Overcoming barriers to exercise: no more excuses

Exercise is good for almost everyone, but there are so many things that can get in the way of staying active. It’s time for some positive thinking. No more excuses!

Older woman holding an exercise ball in a group exercise class

Here are some tips to help you overcome those barriers and improve your health.

Try exercising first thing in the morning. Combine physical activity with a task that’s already part of your day, such as walking the dog or doing household chores. If you don’t have 30 minutes to be active, look for three 10-minute periods. As you progress, add more 10-minute sessions until you hit your goal!

Make exercise interesting and enjoyable. Do things you enjoy, but pick up the pace and try new activities to keep your interest alive. Being creative about your physical activity plans and regularly trying new forms of exercise prevent boredom. If you can stick with it for at least 6 months, it’s a good sign that you’re on your way to making physical activity a regular habit.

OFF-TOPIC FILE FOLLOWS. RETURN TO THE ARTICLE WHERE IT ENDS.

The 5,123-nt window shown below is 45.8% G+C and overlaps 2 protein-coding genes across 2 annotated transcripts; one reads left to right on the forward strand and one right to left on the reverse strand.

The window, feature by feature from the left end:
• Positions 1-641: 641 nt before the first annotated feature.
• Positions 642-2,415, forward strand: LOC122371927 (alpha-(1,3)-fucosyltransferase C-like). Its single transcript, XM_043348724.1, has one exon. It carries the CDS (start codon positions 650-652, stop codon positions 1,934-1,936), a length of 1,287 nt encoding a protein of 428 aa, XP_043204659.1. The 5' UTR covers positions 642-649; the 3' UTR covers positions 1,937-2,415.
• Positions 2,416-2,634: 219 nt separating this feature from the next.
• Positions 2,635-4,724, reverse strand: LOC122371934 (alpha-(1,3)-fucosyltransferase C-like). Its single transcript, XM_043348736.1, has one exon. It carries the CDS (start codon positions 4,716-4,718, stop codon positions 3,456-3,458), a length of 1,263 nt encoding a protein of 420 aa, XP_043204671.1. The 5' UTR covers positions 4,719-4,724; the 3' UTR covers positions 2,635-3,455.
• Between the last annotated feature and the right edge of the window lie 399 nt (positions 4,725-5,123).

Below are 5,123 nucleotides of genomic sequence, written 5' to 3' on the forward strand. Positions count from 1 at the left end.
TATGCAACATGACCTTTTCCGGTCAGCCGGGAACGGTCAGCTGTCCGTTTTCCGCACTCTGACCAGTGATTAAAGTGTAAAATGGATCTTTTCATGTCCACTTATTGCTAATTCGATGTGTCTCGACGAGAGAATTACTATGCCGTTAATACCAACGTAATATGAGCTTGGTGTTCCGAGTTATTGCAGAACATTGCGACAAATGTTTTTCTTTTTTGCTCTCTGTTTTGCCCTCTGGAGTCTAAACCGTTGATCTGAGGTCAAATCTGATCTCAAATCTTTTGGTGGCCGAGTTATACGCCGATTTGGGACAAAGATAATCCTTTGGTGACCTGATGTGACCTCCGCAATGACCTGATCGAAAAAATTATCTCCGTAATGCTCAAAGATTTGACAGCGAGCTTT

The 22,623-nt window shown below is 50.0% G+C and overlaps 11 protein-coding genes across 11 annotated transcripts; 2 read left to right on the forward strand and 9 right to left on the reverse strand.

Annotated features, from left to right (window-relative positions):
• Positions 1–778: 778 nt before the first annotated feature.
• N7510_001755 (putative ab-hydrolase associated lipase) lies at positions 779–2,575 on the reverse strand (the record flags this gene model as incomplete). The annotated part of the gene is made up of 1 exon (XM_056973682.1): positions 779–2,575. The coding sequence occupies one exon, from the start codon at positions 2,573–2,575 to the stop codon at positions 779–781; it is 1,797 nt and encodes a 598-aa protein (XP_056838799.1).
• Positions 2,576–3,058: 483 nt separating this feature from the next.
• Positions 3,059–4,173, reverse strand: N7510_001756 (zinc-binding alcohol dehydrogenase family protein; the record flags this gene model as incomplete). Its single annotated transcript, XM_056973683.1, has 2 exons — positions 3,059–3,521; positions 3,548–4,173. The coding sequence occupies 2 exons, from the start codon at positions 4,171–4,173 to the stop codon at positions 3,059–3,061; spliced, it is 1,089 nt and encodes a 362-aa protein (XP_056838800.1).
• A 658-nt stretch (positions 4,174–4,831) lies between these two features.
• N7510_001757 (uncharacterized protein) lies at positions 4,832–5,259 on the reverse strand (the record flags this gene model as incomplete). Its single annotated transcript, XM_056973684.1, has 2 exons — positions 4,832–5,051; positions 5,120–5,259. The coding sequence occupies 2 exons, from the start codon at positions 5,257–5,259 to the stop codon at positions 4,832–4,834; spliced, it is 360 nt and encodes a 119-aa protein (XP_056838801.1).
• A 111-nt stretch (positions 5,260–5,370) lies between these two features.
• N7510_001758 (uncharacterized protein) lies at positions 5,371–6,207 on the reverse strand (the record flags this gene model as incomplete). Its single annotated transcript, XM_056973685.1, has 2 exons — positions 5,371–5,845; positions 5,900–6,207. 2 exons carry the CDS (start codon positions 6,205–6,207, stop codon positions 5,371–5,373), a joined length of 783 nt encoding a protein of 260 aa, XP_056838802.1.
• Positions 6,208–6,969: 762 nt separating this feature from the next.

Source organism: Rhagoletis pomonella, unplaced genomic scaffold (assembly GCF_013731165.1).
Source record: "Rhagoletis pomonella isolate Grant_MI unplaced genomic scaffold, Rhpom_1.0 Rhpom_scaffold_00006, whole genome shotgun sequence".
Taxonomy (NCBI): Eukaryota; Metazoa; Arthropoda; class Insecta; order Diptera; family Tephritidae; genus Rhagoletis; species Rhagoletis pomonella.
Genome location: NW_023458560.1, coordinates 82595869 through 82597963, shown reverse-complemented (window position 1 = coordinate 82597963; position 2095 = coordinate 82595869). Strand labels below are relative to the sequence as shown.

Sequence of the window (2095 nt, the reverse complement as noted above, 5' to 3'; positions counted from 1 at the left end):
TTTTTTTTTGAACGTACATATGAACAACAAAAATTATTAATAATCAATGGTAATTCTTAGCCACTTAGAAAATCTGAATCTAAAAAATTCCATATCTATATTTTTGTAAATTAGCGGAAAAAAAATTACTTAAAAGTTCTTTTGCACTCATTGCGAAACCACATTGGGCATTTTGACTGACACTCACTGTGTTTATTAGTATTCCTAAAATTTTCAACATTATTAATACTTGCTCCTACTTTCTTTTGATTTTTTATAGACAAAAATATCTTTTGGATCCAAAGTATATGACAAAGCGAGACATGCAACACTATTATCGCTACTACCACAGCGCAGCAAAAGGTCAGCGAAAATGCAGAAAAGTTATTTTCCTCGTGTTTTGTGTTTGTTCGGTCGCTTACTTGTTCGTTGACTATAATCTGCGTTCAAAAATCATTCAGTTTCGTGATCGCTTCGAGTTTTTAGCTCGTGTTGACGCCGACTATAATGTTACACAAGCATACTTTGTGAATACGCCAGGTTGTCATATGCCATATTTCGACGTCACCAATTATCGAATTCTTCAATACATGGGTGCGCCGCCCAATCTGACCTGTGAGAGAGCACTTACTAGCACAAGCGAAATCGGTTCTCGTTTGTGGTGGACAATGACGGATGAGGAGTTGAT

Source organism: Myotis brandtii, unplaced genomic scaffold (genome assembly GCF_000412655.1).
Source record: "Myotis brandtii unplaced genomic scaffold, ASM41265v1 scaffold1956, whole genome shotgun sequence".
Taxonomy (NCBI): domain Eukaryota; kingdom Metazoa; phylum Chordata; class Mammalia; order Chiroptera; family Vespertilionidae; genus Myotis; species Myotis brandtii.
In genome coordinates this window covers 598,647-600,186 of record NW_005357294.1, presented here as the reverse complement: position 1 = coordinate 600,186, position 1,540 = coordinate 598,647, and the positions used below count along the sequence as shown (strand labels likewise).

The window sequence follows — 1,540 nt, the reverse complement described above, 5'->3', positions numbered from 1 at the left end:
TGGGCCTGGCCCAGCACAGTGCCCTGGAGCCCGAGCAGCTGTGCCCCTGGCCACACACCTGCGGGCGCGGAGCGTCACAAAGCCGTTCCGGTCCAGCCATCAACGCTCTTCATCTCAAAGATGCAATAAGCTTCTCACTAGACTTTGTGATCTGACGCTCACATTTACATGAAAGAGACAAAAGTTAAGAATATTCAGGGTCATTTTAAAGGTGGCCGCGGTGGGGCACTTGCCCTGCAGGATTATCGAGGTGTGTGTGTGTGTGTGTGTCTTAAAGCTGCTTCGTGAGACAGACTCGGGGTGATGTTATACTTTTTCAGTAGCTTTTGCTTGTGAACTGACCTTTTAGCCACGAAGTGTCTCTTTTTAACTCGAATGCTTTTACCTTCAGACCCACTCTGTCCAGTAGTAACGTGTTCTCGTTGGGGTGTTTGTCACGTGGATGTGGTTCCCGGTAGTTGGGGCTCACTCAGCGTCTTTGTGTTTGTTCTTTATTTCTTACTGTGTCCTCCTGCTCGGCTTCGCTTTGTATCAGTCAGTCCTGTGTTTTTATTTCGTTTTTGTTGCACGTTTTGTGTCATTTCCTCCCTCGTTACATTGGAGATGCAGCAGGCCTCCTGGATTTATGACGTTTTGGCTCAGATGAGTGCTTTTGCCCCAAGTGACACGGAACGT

No more excuses: overcome exercise barriers infographic icon. Click through for full text

Read and share this infographic for tips to help you overcome exercises barriers like not having time or being too tired.

Being active doesn’t have to cost a thing! All you need for brisk walking is a pair of comfortable, non-skid shoes. For strength training, you can save money by making your own weights using soup cans or water bottles. Check with your local parks and recreation department or senior center about free or low-cost exercise programs in your area.

Regular, moderate physical activity can help reduce fatigue and even help you manage stress. Exercise can also reduce feelings of depression, while improving your mood and overall emotional well-being. Once you become active, you’re likely to have more energy than before. As you do more, you also may notice that you can do things more easily, faster, and for longer than before.

Be sure to choose exercises from each of the four types: endurance, strength, balance, and flexibility.

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